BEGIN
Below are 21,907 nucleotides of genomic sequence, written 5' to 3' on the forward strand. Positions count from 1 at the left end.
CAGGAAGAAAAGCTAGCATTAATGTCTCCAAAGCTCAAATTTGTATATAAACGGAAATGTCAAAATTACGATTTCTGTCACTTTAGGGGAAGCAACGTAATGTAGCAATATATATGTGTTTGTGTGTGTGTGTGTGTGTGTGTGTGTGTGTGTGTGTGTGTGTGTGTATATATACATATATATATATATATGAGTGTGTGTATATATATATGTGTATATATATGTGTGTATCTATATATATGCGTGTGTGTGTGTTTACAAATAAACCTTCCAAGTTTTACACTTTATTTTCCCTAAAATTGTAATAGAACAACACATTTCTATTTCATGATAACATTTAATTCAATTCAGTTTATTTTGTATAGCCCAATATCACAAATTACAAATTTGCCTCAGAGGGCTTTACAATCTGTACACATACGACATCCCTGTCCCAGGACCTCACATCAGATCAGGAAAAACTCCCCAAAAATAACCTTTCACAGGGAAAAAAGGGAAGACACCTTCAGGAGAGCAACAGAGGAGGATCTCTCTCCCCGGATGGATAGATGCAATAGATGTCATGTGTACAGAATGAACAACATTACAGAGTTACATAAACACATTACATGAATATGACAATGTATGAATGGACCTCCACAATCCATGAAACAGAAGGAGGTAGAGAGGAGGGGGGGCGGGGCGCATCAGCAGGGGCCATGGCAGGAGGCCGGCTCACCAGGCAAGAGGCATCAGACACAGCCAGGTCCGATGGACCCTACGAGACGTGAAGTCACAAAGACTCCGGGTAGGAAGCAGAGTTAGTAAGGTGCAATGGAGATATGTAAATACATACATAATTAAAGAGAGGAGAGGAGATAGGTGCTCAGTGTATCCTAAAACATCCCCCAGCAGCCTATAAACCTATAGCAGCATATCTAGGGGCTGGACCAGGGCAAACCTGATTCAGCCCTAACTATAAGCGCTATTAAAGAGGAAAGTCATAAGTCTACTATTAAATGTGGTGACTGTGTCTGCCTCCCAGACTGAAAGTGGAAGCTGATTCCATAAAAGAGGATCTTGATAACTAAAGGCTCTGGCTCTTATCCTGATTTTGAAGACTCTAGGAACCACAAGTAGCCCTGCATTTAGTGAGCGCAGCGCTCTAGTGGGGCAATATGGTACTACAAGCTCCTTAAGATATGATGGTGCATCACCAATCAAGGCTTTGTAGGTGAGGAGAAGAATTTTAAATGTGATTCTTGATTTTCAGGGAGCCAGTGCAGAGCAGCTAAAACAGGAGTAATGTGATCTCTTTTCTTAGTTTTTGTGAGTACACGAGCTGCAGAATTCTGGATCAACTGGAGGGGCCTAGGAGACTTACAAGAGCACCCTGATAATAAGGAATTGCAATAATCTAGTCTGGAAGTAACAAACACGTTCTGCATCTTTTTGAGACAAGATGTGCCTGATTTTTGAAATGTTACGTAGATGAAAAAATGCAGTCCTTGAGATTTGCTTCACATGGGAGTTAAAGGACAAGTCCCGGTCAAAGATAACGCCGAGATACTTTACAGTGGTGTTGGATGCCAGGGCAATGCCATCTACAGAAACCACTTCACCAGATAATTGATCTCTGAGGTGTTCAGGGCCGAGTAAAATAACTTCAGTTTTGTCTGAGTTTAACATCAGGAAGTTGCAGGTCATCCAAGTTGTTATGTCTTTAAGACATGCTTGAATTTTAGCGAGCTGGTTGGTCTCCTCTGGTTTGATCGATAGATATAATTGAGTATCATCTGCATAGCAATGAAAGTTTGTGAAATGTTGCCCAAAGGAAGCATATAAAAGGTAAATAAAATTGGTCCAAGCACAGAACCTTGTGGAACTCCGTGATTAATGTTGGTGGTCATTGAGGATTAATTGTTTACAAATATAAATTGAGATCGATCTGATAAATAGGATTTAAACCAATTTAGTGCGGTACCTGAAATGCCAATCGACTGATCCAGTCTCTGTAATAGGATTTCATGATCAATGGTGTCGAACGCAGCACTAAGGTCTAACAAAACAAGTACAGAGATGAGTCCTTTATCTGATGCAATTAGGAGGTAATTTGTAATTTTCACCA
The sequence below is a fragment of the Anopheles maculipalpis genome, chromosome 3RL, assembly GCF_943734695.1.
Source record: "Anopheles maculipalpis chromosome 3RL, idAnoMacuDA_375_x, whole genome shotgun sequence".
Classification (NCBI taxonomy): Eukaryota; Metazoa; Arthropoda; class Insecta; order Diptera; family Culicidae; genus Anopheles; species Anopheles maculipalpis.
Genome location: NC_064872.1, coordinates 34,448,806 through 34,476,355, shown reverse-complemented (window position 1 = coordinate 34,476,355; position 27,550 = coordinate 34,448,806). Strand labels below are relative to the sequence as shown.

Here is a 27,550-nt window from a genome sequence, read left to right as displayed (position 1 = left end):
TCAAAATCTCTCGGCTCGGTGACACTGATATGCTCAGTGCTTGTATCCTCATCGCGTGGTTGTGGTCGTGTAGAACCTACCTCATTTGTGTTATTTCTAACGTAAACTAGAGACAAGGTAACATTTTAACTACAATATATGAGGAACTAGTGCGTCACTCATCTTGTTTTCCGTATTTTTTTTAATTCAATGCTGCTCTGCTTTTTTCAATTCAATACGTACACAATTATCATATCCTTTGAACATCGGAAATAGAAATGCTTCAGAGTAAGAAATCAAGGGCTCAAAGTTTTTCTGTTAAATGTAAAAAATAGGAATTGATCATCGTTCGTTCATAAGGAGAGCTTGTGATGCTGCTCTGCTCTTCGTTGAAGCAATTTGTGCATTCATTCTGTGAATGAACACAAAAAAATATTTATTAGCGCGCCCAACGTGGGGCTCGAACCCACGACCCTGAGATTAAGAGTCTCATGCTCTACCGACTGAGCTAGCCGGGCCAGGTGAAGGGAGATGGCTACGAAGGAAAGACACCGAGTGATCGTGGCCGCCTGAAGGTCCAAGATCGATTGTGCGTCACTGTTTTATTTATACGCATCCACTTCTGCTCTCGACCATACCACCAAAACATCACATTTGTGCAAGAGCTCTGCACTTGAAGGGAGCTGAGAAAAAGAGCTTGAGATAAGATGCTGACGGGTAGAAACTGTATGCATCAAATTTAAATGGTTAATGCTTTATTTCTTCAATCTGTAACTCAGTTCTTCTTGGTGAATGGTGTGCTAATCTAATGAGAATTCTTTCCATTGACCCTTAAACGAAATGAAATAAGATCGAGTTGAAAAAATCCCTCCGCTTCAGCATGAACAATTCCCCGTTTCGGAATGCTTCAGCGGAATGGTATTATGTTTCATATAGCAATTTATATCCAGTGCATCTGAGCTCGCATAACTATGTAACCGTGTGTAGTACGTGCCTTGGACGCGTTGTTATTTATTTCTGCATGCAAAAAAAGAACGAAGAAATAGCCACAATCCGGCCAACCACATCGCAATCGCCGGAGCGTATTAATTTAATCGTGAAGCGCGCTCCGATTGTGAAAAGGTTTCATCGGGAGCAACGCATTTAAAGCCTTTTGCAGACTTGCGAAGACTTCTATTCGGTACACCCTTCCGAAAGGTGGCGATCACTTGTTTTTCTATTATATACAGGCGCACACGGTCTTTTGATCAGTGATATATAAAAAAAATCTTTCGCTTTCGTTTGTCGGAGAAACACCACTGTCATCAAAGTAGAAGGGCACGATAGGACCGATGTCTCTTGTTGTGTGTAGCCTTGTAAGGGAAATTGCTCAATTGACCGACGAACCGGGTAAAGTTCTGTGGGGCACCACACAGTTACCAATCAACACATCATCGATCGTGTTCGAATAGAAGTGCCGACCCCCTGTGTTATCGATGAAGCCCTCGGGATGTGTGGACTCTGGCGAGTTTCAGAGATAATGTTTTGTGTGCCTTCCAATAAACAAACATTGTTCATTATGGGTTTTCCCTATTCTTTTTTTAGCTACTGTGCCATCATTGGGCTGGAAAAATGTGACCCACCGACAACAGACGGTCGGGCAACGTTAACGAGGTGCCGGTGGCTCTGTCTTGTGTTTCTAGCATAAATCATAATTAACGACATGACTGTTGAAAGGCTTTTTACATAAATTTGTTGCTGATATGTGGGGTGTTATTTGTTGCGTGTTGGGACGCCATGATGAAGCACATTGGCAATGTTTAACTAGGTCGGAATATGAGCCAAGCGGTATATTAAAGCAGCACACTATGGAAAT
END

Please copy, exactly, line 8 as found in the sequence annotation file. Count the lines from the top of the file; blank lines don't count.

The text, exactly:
TCAAAATCTCTCGGCTCGGTGACACTGATATGCTCAGTGCTTGTATCCTCATCGCGTGGTTGTGGTCGTGTAGAACCTACCTCATTTGTGTTATTTCTAACGTAAACTAGAGACAAGGTAACATTTTAACTACAATATATGAGGAACTAGTGCGTCACTCATCTTGTTTTCCGTATTTTTTTTAATTCAATGCTGCTCTGCTTTTTTCAATTCAATACGTACACAATTATCATATCCTTTGAACATCGGAAATAGAAATGCTTCAGAGTAAGAAATCAAGGGCTCAAAGTTTTTCTGTTAAATGTAAAAAATAGGAATTGATCATCGTTCGTTCATAAGGAGAGCTTGTGATGCTGCTCTGCTCTTCGTTGAAGCAATTTGTGCATTCATTCTGTGAATGAACACAAAAAAATATTTATTAGCGCGCCCAACGTGGGGCTCGAACCCACGACCCTGAGATTAAGAGTCTCATGCTCTACCGACTGAGCTAGCCGGGCCAGGTGAAGGGAGATGGCTACGAAGGAAAGACACCGAGTGATCGTGGCCGCCTGAAGGTCCAAGATCGATTGTGCGTCACTGTTTTATTTATACGCATCCACTTCTGCTCTCGACCATACCACCAAAACATCACATTTGTGCAAGAGCTCTGCACTTGAAGGGAGCTGAGAAAAAGAGCTTGAGATAAGATGCTGACGGGTAGAAACTGTATGCATCAAATTTAAATGGTTAATGCTTTATTTCTTCAATCTGTAACTCAGTTCTTCTTGGTGAATGGTGTGCTAATCTAATGAGAATTCTTTCCATTGACCCTTAAACGAAATGAAATAAGATCGAGTTGAAAAAATCCCTCCGCTTCAGCATGAACAATTCCCCGTTTCGGAATGCTTCAGCGGAATGGTATTATGTTTCATATAGCAATTTATATCCAGTGCATCTGAGCTCGCATAACTATGTAACCGTGTGTAGTACGTGCCTTGGACGCGTTGTTATTTATTTCTGCATGCAAAAAAAGAACGAAGAAATAGCCACAATCCGGCCAACCACATCGCAATCGCCGGAGCGTATTAATTTAATCGTGAAGCGCGCTCCGATTGTGAAAAGGTTTCATCGGGAGCAACGCATTTAAAGCCTTTTGCAGACTTGCGAAGACTTCTATTCGGTACACCCTTCCGAAAGGTGGCGATCACTTGTTTTTCTATTATATACAGGCGCACACGGTCTTTTGATCAGTGATATATAAAAAAAATCTTTCGCTTTCGTTTGTCGGAGAAACACCACTGTCATCAAAGTAGAAGGGCACGATAGGACCGATGTCTCTTGTTGTGTGTAGCCTTGTAAGGGAAATTGCTCAATTGACCGACGAACCGGGTAAAGTTCTGTGGGGCACCACACAGTTACCAATCAACACATCATCGATCGTGTTCGAATAGAAGTGCCGACCCCCTGTGTTATCGATGAAGCCCTCGGGATGTGTGGACTCTGGCGAGTTTCAGAGATAATGTTTTGTGTGCCTTCCAATAAACAAACATTGTTCATTATGGGTTTTCCCTATTCTTTTTTTAGCTACTGTGCCATCATTGGGCTGGAAAAATGTGACCCACCGACAACAGACGGTCGGGCAACGTTAACGAGGTGCCGGTGGCTCTGTCTTGTGTTTCTAGCATAAATCATAATTAACGACATGACTGTTGAAAGGCTTTTTACATAAATTTGTTGCTGATATGTGGGGTGTTATTTGTTGCGTGTTGGGACGCCATGATGAAGCACATTGGCAATGTTTAACTAGGTCGGAATATGAGCCAAGCGGTATATTAAAGCAGCACACTATGGAAAT